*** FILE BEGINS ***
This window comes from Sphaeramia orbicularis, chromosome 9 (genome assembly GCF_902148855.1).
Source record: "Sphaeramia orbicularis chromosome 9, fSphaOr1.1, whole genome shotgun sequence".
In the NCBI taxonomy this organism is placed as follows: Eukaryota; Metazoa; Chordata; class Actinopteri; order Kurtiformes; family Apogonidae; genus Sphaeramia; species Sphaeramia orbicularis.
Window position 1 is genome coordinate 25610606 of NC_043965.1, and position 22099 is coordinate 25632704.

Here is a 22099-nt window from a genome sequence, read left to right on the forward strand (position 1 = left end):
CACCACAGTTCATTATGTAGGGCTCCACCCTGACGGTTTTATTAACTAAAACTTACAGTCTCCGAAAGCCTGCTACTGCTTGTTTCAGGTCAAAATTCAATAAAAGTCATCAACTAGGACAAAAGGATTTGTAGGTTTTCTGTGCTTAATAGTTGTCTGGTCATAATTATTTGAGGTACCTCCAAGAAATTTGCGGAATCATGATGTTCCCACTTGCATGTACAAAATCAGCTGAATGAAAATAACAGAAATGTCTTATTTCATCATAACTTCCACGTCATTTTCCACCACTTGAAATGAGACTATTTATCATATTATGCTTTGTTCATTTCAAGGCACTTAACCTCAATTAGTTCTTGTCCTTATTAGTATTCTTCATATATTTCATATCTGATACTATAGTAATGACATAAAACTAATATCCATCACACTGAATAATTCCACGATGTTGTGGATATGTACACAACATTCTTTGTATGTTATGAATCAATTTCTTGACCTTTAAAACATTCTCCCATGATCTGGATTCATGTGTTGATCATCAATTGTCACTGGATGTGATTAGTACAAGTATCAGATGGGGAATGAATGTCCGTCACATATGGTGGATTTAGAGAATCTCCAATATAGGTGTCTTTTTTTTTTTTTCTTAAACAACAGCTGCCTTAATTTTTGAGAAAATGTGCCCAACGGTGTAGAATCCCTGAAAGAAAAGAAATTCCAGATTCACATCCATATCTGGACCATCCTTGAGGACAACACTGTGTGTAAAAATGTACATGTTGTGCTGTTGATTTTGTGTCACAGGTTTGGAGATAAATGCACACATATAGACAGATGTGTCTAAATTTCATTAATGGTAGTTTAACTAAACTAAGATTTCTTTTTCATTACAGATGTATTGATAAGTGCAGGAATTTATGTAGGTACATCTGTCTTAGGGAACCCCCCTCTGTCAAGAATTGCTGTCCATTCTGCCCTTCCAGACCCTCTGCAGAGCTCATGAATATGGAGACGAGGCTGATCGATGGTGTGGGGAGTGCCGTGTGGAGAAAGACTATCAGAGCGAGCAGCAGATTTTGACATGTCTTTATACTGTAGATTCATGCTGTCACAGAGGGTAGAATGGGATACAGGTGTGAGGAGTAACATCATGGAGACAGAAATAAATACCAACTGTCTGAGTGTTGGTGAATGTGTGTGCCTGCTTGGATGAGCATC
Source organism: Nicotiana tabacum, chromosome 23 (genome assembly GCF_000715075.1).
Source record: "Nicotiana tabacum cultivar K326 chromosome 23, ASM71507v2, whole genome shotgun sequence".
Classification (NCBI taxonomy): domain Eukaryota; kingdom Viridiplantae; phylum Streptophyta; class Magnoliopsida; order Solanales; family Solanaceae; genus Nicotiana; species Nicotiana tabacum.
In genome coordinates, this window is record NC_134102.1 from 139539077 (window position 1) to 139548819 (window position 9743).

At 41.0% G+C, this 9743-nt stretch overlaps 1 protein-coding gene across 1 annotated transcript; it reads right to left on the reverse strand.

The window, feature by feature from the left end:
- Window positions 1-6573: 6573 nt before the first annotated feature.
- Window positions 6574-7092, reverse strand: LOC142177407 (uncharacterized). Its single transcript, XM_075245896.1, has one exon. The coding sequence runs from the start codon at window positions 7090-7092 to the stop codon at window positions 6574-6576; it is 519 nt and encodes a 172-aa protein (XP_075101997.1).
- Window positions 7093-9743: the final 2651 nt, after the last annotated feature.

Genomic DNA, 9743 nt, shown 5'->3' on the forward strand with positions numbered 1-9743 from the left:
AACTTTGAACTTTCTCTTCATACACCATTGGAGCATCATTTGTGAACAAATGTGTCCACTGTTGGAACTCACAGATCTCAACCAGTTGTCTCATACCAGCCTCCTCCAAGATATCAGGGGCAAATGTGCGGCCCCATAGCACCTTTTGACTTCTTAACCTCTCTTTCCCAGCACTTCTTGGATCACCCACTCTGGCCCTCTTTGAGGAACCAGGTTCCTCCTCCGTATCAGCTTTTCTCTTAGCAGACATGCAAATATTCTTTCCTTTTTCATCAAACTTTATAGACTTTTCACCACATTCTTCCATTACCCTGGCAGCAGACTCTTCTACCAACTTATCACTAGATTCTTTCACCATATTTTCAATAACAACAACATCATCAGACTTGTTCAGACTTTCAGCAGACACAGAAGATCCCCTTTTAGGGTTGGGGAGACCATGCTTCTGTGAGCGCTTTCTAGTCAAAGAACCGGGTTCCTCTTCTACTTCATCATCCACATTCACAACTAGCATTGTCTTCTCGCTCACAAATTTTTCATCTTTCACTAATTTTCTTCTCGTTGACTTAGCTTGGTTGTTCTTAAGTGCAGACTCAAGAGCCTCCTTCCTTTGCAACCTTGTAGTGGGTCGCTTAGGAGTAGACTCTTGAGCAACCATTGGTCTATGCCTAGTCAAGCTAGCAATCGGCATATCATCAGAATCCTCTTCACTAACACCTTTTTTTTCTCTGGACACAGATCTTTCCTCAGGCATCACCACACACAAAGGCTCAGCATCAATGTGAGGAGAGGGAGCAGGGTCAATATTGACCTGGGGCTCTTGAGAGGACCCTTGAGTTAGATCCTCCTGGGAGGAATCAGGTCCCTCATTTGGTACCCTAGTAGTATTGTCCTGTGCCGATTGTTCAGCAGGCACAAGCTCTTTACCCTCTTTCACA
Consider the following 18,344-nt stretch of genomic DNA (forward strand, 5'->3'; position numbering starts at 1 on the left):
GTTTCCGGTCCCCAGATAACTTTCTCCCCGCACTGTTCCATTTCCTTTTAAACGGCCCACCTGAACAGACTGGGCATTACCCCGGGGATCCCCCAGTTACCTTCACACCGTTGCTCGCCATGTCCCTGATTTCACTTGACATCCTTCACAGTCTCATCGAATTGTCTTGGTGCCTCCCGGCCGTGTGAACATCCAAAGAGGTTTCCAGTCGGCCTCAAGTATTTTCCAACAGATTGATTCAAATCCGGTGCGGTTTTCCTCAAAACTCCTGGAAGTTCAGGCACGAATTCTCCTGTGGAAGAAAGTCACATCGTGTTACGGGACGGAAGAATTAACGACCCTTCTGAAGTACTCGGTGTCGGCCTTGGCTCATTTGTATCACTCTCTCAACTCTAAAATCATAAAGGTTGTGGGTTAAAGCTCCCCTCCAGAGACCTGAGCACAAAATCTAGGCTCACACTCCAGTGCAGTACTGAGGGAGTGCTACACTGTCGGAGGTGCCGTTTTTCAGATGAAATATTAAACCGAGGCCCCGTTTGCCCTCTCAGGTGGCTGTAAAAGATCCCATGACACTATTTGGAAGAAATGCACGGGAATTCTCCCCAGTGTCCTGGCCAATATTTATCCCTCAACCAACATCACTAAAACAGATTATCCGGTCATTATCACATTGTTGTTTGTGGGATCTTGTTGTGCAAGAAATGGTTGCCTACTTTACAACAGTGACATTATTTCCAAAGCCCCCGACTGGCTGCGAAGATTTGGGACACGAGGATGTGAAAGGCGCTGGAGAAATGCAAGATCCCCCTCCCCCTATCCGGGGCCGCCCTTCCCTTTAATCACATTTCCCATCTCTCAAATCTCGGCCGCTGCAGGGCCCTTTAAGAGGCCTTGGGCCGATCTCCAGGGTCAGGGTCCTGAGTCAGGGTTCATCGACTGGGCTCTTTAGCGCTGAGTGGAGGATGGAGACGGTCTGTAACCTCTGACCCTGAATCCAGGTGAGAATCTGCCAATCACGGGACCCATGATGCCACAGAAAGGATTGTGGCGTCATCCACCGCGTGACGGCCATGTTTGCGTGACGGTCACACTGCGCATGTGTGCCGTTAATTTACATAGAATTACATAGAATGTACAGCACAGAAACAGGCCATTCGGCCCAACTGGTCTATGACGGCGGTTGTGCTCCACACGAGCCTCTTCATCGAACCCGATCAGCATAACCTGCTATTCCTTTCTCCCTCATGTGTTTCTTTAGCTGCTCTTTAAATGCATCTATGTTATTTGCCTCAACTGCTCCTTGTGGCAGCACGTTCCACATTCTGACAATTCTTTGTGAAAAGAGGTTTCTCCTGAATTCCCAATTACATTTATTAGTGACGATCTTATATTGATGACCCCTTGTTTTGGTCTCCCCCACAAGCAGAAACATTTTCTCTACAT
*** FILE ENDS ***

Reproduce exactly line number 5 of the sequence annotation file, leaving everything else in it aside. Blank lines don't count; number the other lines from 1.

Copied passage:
Here is a 22099-nt window from a genome sequence, read left to right on the forward strand (position 1 = left end):